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All Stories: 96

The legend has it that the Aztecs came to Tenochtitlan to find work as soldiers to protect the city, they were rough and tough nomads that took a liking to the great city, the people of Tenochtitlan didn’t particularly care for the Aztecs and…

Palenque, one of the most wealthy and commanding cities of the maya in the classic period (600 to 700 AD) was a beacon of civilization where archaeologist Arnoldo Cruz stumbled upon the sarcophagus of a noble woman dubbed the Red Queen due to the…

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The Making of Tradition These indigenous women take textiles and transform them into huipiles to enclose the secret of the Mesoamerican universe. It all starts with the drawing onto a manila paper using pencil to calculate the measurements making a…

The religious art in Pre-hispanic Mesoamerica featured an abundance of iconographic deities that resembled the most important fauna in the region. It was common to combine the characteristics of multiple animals to create the image of a god, which is…

In the Zapotec language, the word “guelaguetza” means mutual cooperation, which is based on the idea of reciprocity–“today for you, tomorrow for me” (Bonfil Batalla, 1996, p. 30). The Guelaguetza celebration consists of inhabitants from…

Archaeologist, Alberto Ruz Lhuillier, was born in France on January 27, 1906. He moved to Mexico, becoming a nationalized Mexican on September 3, 1940. Ruz took much pride in his Mexican identity and acquired an admiration for Mexico’s history. In…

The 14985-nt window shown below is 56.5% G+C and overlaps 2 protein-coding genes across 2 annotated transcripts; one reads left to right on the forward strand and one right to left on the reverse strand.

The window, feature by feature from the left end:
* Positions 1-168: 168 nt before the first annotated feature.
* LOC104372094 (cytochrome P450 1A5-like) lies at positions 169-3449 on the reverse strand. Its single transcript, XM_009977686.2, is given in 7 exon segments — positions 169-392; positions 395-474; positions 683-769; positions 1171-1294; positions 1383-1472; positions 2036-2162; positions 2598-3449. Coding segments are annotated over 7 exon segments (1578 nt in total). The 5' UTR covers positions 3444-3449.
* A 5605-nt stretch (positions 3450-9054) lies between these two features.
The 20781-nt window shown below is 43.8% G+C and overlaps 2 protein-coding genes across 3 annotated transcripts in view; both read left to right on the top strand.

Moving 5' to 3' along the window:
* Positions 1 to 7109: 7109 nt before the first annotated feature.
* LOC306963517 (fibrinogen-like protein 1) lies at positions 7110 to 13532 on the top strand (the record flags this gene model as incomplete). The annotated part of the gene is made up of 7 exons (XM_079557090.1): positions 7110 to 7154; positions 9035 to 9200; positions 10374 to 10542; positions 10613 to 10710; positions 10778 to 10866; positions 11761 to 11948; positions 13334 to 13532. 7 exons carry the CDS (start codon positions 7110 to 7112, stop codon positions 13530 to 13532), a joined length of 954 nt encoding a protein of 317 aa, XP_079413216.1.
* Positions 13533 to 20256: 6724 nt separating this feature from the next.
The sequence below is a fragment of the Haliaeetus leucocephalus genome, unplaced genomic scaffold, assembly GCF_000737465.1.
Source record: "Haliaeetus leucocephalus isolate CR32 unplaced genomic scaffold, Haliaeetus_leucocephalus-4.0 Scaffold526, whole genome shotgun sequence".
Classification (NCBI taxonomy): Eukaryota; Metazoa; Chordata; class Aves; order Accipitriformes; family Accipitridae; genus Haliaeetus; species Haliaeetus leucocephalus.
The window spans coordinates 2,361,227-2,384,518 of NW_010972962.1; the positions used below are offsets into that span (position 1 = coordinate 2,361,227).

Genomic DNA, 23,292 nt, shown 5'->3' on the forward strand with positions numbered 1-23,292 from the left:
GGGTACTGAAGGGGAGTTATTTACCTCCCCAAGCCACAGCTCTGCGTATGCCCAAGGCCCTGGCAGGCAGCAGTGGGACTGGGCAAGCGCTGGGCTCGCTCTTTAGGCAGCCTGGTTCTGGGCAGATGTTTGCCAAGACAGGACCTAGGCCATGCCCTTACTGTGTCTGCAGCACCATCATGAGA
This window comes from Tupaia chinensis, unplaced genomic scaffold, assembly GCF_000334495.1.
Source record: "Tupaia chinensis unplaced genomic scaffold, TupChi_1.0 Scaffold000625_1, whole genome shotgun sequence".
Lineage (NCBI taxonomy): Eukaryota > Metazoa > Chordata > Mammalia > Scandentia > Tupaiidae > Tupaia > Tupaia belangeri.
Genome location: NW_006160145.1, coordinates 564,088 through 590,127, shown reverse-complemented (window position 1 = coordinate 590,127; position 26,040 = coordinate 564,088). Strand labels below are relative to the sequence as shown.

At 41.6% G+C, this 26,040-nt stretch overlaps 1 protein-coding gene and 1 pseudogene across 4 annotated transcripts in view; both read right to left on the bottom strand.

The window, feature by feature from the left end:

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The cochineal insect, Dactylopius coccus, can be found on the pads of the nopal cactus. The crushed bodies, fresh or dried, make a bright red dye. Cochineal cultivation is very hard work and requires skill. It takes about 25,000 live insects to…

Throughout the various empires and cultures in ancient Mesoamerica, the act of human and animal sacrifice was a common occurrence. The Maya practiced human and animal sacrifice as well, but had more of a fixation of auto-sacrificial bloodletting than…

The children of the Maya came up in two different social classes. Either they were of nobility or they were commoners. Regardless of what social class three things that all children had in common was a symbol of purity, being cross eyed, and social…

Bartholomew de las Casas was born in Seville, Spain in 1474. He was the son of a merchant. He came from a farming and mercantilist background. This would prove crucial in his later years, while helping the Indigenous. He had met the royal family of…

In the city of Merida their lies a hidden gem that contains beautiful artworks by a local painter. In the Government Palace, located in the central plaza, artist Fernando Castro Pacheco has painted thirty-one murals that gained him national notoriety…

The Boturini Codex is an Aztec codex that was anonymously created post-Colonialism between the years of 1530 and 1541. Its second name is “Tira de la Peregrinacion” which means “The Pilgrimage Strip” and tells the story of a pilgrimage and…

The Televisa Chapultepec Edificio de Servicios is a major example of the growing modernism within Mexico and the intricacy of art in Mexico City. Originally founded as Telesistema Mexicano in 1955, Televisa or “Grupo Televisa, S.A.B.” became what…